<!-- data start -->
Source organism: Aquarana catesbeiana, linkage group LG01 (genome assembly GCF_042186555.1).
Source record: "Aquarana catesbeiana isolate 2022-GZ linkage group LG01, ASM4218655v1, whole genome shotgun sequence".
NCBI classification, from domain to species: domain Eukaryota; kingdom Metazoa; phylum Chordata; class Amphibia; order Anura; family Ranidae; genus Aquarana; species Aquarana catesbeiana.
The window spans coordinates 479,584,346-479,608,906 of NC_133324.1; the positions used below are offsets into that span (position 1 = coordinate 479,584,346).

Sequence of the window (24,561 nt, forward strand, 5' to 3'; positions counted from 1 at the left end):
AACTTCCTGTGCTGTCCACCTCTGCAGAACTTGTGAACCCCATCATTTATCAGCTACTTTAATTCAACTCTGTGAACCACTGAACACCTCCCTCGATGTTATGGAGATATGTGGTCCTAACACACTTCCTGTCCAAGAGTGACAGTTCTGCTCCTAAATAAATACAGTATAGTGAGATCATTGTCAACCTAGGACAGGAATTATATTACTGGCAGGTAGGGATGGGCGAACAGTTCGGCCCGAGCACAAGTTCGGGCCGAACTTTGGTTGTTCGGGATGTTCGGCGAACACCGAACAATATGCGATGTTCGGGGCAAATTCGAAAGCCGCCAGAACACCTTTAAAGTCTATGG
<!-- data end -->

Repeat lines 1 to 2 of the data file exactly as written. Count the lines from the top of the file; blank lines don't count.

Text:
Source organism: Aquarana catesbeiana, linkage group LG01 (genome assembly GCF_042186555.1).
Source record: "Aquarana catesbeiana isolate 2022-GZ linkage group LG01, ASM4218655v1, whole genome shotgun sequence".